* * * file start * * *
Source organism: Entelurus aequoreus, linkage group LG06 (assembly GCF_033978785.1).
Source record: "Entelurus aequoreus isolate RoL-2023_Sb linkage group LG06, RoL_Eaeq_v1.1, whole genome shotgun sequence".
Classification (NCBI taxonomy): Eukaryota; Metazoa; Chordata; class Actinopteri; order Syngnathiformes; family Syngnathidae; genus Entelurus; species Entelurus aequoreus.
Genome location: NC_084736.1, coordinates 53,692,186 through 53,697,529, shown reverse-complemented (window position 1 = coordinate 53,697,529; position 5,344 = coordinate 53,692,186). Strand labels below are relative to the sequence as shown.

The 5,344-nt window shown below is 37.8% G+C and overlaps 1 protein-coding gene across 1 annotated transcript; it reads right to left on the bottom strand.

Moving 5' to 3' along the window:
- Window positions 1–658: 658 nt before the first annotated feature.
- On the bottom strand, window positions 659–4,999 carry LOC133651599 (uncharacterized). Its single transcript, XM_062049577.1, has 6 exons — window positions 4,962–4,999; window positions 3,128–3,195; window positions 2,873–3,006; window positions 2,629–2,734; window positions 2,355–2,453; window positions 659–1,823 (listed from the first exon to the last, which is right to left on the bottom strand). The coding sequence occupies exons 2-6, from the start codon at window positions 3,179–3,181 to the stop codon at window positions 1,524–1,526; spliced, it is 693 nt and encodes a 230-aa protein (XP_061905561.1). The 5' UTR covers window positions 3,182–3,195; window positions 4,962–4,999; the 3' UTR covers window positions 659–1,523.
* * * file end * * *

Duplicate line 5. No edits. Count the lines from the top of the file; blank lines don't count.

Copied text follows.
The 5,344-nt window shown below is 37.8% G+C and overlaps 1 protein-coding gene across 1 annotated transcript; it reads right to left on the bottom strand.